In recent years, congregations of religious women and men have come together to advance care reform in a more concerted and collaborative way. Under the aegis of their respective national conferences of religious, religious women and men in Uganda, Kenya, and Zambia are reading and responding to the signs of the times. They have asked and are answering profound questions:
How shall we express our charisms of care today:
- In light of what the social sciences tell us about the importance of family nurture?
- In light of emerging legal frameworks favoring family car?
- In the light of our faith?
Working together as founding members of the Catholic Care for Children movement, religious women and men in Uganda, Kenya, and Zambia are agents of care reform. They have come together to give expression to their respective charisms of care for children in new ways, transitioning away from institutional approaches for the care of children toward family- and community-based approaches.
Core Beliefs and Principles
In 2020, representatives of Catholic Care for Children developed a charter expressing their core beliefs and principles pertaining to children’s needs and rights to safe, nurturing families.
- If families are in distress, provide support to prevent separation of children from their families.
- If separation occurs, see that children are reunited with families or placed in a family-like environment.
- If emergency care is necessary, ensure that the care is of the highest quality and shortest duration possible.
- Large-scale residential care should always be a last resort.
Promising results have already been realized. With growing resolve, Sisters and their colleagues are working together to reform care. They have built their own capacity for family- and community-based approaches to care through skill-building and training in social work. They have worked closely with local and national officials to ensure compliance with legal frameworks. They have advocated for family care in local communities and in national forums. The number of children in Catholic-sponsored institutions has decreased; more children are in families. Indeed, as religious are finding new ways to express a charism of care, they are emerging as champions of care reform in ways that are improving outcomes for children and their families.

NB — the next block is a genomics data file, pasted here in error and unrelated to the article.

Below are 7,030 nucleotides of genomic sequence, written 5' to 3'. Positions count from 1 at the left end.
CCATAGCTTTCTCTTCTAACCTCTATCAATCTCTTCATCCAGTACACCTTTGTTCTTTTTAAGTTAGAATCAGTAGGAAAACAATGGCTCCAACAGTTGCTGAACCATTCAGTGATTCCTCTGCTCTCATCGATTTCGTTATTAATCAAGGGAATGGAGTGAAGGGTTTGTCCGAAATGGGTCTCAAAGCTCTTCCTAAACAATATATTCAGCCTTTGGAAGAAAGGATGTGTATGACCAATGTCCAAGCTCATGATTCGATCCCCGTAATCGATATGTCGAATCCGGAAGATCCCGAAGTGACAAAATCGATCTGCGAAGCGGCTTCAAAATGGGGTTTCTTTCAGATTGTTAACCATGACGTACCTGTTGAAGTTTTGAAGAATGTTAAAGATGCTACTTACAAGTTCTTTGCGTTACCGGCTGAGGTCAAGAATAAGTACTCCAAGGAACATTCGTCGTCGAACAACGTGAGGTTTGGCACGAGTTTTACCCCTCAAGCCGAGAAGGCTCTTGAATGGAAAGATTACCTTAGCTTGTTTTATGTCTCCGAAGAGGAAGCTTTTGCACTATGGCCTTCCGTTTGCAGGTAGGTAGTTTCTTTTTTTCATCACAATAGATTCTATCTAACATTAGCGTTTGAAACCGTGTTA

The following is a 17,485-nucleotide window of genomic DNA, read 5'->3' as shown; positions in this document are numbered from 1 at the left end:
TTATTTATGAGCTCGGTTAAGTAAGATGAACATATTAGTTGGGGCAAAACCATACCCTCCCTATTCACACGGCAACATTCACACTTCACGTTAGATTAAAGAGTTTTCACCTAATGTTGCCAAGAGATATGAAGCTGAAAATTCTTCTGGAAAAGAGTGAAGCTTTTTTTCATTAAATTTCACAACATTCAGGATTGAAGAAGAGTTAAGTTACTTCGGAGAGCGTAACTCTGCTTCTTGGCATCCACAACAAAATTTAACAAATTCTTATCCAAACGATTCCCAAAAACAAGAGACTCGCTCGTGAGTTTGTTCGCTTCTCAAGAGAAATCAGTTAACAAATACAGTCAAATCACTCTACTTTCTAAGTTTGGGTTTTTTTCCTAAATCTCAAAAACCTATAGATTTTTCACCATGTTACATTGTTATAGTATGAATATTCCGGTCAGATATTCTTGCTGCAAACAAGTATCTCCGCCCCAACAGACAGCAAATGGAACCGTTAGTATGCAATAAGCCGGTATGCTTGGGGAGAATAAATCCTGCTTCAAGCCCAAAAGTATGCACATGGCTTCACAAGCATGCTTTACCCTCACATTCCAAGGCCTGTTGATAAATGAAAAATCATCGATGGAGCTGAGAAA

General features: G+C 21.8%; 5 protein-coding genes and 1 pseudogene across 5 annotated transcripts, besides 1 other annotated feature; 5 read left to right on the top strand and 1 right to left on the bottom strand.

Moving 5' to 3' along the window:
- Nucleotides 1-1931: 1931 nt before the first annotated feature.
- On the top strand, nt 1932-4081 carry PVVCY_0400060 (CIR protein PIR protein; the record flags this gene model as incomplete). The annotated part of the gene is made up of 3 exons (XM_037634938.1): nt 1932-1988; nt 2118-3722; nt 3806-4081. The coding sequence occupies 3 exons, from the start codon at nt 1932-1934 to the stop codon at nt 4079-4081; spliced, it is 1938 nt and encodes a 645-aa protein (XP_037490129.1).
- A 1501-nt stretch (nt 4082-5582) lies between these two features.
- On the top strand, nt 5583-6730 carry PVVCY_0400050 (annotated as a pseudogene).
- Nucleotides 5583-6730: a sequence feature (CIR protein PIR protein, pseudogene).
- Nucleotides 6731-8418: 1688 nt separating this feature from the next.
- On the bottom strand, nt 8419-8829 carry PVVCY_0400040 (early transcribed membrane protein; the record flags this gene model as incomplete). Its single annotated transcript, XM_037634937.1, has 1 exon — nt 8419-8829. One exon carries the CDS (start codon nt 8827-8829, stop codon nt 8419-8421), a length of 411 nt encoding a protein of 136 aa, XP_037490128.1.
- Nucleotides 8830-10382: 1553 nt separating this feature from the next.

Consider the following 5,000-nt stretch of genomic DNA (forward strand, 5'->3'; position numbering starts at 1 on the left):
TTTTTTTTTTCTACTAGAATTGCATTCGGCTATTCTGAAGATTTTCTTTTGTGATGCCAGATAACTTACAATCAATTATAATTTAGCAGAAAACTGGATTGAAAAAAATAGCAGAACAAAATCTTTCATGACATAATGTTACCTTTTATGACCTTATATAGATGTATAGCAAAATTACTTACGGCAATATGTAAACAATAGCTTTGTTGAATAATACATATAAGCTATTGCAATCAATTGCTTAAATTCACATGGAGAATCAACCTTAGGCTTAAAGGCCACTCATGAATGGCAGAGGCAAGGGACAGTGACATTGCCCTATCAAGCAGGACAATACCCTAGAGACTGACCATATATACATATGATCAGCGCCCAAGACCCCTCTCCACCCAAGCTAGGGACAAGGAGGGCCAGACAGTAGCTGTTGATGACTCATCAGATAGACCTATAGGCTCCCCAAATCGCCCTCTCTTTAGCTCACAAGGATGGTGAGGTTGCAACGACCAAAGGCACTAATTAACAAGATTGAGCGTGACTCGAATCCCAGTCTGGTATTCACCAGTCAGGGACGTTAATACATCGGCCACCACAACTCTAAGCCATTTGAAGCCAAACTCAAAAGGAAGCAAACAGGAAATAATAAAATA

The Light of the World Nursery was set up by the Religious of the Sacred Heart of Mary on the outskirts of João Pessoa in northeast Brazil. It provides a safe, loving, and nurturing crèche and kindergarten environment for children ages three months to seven years who are often from very poor homes. The Light of the World Nursery works with their parents (many of whom are parenting alone) to help them toward creating more stable homes.
In the city of Kisumu, on the shores of Lake Victoria in Kenya, the Franciscan Missionaries of Saint Joseph work with children who live on the streets of the city due to difficult home conditions. The Franciscan Missionaries provide temporary accommodation, counseling, and support on the pathway to reuniting the children with their families. After reconciliation and reintegration, project staff continue to follow up and support the family.
During the COVID-19 lockdown and school closures in the Kannagi-Nagar area of Chennai, India, the Salesian Sisters ensured that over 400 vulnerable children continued to receive education in the evenings, through what would have been after-school classes. Child protection committees set up by the Sisters in the area ensured that no child was forced into labor during the lockdown, despite their parents’ dire financial straits.
In Lusaka, Zambia, the Sisters of the Sacred Hearts of Jesus and Mary set up the only school in the country for children who are deaf and blind. Working to overcome stigma, the project also provides a homebased care service for children, involving parents and the wider community in caring for the children.
Examples courtesy of Misean Cara
1 Preamble to the UN Convention on the Rights of the Child (1989), https://www.ohchr.org/en/instruments-mechanisms/instruments/convention-rights-child.
2 Francis, Post-Synodal Apostolic Exhortation Amoris Laetitia [The Joy of Love], March 19, 2016, no. 172, Holy See, https://www.vatican.va/content/francesco/en/apost_exhortations/documents/papa-francesco_esortazione-ap_20160319_amoris-laetitia.html.
This article is from the publication “A Family for Every Child.” Read the full publication here.